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Demystifying Dodd-Frank

A Regulator Calls On His Colleagues For More Transparency

By Gregory Bresiger

Commissioner Scott O'Malia of the Commodity Futures Trading Commission (CFTC) is on a mission. He says the process of writing new over-the-counter derivative contract rules needs more transparency. Over the past year he has repeatedly called for more roundtables and public comment on how rules are written. Why is this important? Because these rules, among other things, will determine which OTC derivative contracts must go through a clearing process and which ones can continue to use the old bilateral, dealer-to-dealer model. 

Yet often O'Malia has been the odd man out at the five-person CFTC. He is warning that the process of translating the mammoth Dodd-Frank Act into hundreds, perhaps thousands, of new rules could take years, while the industry's providers of these contracts are left wondering how they are to comply in the meantime. The commissioner recently participated in a Q&A with CQ&D.

 


 

CQ&D: Do the CFTC and Securities and Exchange Commission have an effective process to write the rules the industry is waiting for on OTC derivatives transactions?

Mr. O'Malia: You are leading with a question regarding procedure, which is separate from the issue of content. I've been vocal about my dissatisfaction with the overall rule-making process. My greatest concern has been, and continues to be, the lack of transparency in our rule-making and implementation schedules. Since the winter of 2010, I've repeatedly asked the commission to publish a full, soup-to-nuts schedule on when each of the proposed and final rules are going to be considered by the commission and in what order they will be implemented. I think that will give the market a much better framework in which to determine their legal obligations and to make critical business decisions-including investment of resources-regarding such obligations. The markets and market participants are looking for guidance. Failure to provide such guidance will not only generate market uncertainty, but it may prevent us from effectively enforcing our own regulations.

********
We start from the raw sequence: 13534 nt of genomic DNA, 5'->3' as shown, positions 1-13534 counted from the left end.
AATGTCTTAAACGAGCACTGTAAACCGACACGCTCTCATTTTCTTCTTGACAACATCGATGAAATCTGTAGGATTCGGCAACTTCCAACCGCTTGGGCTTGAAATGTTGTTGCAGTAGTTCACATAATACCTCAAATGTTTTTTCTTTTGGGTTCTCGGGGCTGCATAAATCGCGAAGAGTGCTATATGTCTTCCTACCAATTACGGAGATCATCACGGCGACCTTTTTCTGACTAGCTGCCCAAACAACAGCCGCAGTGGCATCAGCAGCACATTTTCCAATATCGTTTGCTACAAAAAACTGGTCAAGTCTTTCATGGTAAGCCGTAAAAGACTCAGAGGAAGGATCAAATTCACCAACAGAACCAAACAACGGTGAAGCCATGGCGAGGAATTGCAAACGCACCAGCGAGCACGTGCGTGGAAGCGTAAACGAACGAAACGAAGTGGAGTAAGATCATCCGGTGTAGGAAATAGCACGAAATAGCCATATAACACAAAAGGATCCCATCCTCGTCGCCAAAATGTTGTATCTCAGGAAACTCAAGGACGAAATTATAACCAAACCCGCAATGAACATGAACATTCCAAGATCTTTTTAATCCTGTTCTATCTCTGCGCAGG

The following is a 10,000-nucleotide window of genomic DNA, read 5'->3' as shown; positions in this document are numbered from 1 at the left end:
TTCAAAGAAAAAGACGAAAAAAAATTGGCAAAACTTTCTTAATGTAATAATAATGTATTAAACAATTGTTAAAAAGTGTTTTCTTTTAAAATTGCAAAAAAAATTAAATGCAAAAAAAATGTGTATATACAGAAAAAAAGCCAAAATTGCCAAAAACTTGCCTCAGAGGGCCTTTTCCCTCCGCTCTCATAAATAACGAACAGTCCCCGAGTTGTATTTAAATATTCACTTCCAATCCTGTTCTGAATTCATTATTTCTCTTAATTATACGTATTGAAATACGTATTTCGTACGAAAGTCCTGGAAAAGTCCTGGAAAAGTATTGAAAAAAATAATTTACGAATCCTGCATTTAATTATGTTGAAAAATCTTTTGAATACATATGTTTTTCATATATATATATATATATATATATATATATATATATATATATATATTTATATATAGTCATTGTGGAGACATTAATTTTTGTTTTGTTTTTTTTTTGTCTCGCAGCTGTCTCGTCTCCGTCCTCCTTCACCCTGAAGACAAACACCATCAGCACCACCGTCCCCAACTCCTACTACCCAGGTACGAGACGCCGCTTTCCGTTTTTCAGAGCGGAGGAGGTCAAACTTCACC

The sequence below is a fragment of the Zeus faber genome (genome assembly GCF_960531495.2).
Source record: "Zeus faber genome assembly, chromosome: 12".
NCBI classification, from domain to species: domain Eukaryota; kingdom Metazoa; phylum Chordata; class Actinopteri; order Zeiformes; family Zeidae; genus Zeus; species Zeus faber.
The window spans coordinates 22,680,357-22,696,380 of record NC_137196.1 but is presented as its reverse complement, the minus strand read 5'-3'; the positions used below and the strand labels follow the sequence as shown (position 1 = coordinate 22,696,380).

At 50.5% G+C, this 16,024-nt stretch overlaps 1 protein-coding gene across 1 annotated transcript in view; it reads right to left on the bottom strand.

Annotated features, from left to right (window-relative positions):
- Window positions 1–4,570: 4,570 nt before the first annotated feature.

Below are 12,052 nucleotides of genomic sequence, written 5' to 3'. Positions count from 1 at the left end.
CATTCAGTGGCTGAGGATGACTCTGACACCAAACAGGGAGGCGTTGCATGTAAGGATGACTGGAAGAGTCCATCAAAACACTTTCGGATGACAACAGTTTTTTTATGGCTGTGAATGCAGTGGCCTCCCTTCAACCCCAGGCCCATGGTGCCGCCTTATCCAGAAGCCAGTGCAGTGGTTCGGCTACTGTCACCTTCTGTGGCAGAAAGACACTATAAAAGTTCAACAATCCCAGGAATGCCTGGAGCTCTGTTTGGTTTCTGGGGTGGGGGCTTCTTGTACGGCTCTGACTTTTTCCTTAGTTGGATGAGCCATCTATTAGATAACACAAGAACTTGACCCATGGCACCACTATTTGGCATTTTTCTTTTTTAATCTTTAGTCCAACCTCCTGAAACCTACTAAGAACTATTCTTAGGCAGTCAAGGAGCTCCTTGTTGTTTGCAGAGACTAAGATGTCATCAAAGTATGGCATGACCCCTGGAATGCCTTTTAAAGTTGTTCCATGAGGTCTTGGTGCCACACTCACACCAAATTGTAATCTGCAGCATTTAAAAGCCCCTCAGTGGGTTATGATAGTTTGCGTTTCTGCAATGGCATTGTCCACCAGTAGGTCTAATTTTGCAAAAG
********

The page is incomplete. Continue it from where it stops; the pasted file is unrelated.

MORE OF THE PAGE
CQ&D: This kind of rule implementation that you advocate is the norm?

Mr. O'Malia: I believe that regulators and market participants in this and other jurisdictions agree that rules of this magnitude require thoughtful planning. We need to build our new regulatory structure on a solid foundation. Just last November, Congress, in the commission's annual appropriations bill, directed the commission to develop and publish for public comment a full schedule for implementation and sequencing of all rules and regulations promulgated pursuant to Title VII of the Dodd-Frank Act. We now have to answer to Congress as to whether we are going to adopt a full implementation schedule.

 

CQ&D: Are there other commissioners who share your concern for more transparency?

Mr. O'Malia: I suspect there are. But I certainly have been the most vocal.

 

CQ&D: So why aren't they joining you?

Mr. O'Malia: I think that would be a great question for every other commissioner.

 

CQ&D: Should the rules process go faster or slower?